WITH summer on its way East Sussex County Council is reminding people of the risks the county’s spectacular cliffs can pose.
Each year thousands of tonnes of chalk fall from the cliffs – which stretch from Eastbourne to Seaford Head – without warning, posing a danger to those on the cliff top and those walking or sitting on the beach below.
Despite the dangers, visitors regularly stand too close to the edge of the cliffs for a photo opportunity or sit at the base of the cliff, beneath the unstable chalk.
East Sussex County Council has again this year teamed up with organisations along the coast to urge people to take care.
The joint campaign is being promoted by The National Trust, South Downs National Park Authority, Sussex Wildlife Trust, Seaford Town Council, Wealden District Council, Eastbourne Borough Council, Lewes District Council and Rother District Council.
Cllr Claire Dowling, the county council’s lead member for transport and environment, said: “We are incredibly lucky to have such a beautiful coastline in East Sussex, which attracts visitors from far and wide.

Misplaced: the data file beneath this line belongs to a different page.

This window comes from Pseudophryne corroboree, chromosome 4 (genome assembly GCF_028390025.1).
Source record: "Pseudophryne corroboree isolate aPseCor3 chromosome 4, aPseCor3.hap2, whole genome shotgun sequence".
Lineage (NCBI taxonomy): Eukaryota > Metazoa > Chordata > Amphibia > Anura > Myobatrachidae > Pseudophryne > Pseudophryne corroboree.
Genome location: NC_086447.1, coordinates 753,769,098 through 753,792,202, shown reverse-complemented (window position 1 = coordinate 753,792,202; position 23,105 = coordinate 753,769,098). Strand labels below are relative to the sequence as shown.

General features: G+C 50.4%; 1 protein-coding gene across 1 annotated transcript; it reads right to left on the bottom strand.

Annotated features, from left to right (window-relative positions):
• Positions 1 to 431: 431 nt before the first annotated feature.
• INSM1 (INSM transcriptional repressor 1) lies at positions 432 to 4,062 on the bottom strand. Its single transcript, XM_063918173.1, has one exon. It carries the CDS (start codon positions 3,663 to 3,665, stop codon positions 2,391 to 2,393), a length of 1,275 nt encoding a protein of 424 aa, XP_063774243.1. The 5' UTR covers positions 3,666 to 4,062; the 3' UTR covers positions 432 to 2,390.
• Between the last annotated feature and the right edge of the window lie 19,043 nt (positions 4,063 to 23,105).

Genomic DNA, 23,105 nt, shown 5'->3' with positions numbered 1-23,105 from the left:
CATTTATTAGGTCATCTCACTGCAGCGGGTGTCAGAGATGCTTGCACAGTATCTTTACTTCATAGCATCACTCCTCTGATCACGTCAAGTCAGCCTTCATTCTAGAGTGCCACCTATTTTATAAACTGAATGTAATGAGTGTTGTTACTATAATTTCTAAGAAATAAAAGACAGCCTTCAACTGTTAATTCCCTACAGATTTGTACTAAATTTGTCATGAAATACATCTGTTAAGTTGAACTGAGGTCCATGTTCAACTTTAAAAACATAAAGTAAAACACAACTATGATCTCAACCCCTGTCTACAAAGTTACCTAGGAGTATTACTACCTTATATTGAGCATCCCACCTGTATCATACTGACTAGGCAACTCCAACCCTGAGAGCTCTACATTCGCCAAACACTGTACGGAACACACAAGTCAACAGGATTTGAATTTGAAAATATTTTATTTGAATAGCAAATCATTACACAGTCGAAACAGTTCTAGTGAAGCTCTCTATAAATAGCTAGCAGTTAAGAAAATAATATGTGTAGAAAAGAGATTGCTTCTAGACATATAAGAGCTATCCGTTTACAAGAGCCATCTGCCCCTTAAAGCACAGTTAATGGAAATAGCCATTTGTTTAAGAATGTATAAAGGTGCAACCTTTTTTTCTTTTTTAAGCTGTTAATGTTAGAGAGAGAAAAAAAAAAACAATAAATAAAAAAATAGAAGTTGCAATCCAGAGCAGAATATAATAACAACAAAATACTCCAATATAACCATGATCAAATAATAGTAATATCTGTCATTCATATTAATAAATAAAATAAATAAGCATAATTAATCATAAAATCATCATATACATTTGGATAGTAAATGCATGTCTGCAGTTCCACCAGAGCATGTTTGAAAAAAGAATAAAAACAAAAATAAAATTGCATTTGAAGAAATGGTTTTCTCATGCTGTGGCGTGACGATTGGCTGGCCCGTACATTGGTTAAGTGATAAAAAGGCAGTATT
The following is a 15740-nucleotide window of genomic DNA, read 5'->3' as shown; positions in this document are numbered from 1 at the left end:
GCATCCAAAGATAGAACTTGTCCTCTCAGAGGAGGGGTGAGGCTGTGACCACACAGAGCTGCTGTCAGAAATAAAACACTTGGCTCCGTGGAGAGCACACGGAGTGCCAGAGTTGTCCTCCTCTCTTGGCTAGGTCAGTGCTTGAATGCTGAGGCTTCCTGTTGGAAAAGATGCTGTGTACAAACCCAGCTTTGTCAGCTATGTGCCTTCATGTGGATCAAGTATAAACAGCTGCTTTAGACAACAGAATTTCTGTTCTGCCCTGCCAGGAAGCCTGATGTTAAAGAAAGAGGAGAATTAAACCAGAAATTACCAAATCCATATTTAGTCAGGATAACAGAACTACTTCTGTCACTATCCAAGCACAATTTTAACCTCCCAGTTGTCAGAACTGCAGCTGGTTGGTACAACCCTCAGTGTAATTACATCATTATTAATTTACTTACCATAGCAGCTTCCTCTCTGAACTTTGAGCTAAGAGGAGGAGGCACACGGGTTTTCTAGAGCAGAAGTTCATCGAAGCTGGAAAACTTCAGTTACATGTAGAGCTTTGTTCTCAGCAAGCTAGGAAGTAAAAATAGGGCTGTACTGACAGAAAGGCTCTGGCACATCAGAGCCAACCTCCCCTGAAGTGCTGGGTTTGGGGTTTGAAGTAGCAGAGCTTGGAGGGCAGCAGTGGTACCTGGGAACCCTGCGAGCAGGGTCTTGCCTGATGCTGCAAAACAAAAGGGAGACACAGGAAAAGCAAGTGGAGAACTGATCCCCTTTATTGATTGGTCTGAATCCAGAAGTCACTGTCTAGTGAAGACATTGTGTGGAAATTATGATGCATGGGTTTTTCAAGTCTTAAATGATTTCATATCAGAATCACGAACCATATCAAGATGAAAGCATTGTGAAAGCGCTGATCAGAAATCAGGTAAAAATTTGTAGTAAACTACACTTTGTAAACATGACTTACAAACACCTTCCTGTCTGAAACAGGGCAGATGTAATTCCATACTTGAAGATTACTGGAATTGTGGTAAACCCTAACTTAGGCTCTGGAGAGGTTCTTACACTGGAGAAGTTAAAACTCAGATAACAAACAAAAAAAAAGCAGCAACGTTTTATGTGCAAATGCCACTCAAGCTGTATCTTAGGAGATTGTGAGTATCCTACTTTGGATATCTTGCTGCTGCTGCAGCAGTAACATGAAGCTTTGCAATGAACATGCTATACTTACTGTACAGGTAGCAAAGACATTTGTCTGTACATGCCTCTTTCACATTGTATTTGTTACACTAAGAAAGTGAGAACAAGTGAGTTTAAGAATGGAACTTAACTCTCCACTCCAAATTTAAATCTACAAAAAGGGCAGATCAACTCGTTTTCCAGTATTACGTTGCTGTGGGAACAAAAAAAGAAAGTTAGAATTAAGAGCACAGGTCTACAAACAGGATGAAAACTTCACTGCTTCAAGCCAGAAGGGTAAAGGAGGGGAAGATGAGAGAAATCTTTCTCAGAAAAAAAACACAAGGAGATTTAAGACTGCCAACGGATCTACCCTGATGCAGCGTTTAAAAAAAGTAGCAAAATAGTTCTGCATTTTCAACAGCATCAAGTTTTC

“But the cliffs are extremely unstable and prone to regular chalk falls, putting visitors at risk if they don’t take care when on top of the cliffs or on the beach below.
“We want people to be able to come to East Sussex and enjoy the beautiful surroundings, but to do so safely.”
People are also being urged to be aware of tide times to avoid becoming cut off by the incoming tide or being forced to walk too close to the base of the cliffs to avoid the rising sea water.
Incidents of walkers being stranded on the beach after being cut off by the tide happen frequently. Visitors can check the tide times at www.tidetimes.org.uk
If visitors see anyone in danger or witness someone who has fallen, they are urged to call 999 immediately and ask for the Coastguard and not attempt to rescue them.